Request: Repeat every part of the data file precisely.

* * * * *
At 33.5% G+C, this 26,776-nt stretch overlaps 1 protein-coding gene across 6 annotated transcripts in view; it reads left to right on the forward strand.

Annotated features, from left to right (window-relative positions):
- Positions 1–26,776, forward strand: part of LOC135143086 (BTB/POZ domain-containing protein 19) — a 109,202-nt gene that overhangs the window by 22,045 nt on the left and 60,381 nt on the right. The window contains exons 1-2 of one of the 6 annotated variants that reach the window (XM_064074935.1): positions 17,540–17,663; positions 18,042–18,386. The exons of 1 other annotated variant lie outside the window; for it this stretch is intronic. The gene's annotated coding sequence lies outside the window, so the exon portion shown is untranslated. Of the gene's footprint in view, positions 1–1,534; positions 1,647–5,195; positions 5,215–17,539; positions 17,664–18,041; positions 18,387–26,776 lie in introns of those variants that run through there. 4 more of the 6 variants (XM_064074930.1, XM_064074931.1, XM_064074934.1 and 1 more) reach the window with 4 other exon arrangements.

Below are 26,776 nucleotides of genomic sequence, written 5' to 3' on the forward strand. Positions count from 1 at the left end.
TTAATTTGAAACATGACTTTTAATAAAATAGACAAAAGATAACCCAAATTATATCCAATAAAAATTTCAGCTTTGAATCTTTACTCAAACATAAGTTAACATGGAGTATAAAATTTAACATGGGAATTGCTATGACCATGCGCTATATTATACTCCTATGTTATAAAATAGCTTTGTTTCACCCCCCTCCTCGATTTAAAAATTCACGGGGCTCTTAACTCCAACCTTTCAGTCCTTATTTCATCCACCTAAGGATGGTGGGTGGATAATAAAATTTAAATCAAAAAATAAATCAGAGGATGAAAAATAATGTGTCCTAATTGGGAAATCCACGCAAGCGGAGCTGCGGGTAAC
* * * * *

At 33.5% G+C, this 26,776-nt stretch overlaps 1 protein-coding gene across 6 annotated transcripts in view; it reads left to right on the forward strand.

Annotated features, from left to right (window-relative positions):
- Positions 1–26,776, forward strand: part of LOC135143086 (BTB/POZ domain-containing protein 19) — a 109,202-nt gene that overhangs the window by 22,045 nt on the left and 60,381 nt on the right. The window contains exons 1-2 of one of the 6 annotated variants that reach the window (XM_064074935.1): positions 17,540–17,663; positions 18,042–18,386. The exons of 1 other annotated variant lie outside the window; for it this stretch is intronic. The gene's annotated coding sequence lies outside the window, so the exon portion shown is untranslated. Of the gene's footprint in view, positions 1–1,534; positions 1,647–5,195; positions 5,215–17,539; positions 17,664–18,041; positions 18,387–26,776 lie in introns of those variants that run through there. 4 more of the 6 variants (XM_064074930.1, XM_064074931.1, XM_064074934.1 and 1 more) reach the window with 4 other exon arrangements.

Below are 26,776 nucleotides of genomic sequence, written 5' to 3' on the forward strand. Positions count from 1 at the left end.
TTAATTTGAAACATGACTTTTAATAAAATAGACAAAAGATAACCCAAATTATATCCAATAAAAATTTCAGCTTTGAATCTTTACTCAAACATAAGTTAACATGGAGTATAAAATTTAACATGGGAATTGCTATGACCATGCGCTATATTATACTCCTATGTTATAAAATAGCTTTGTTTCACCCCCCTCCTCGATTTAAAAATTCACGGGGCTCTTAACTCCAACCTTTCAGTCCTTATTTCATCCACCTAAGGATGGTGGGTGGATAATAAAATTTAAATCAAAAAATAAATCAGAGGATGAAAAATAATGTGTCCTAATTGGGAAATCCACGCAAGCGGAGCTGCGGGTAAC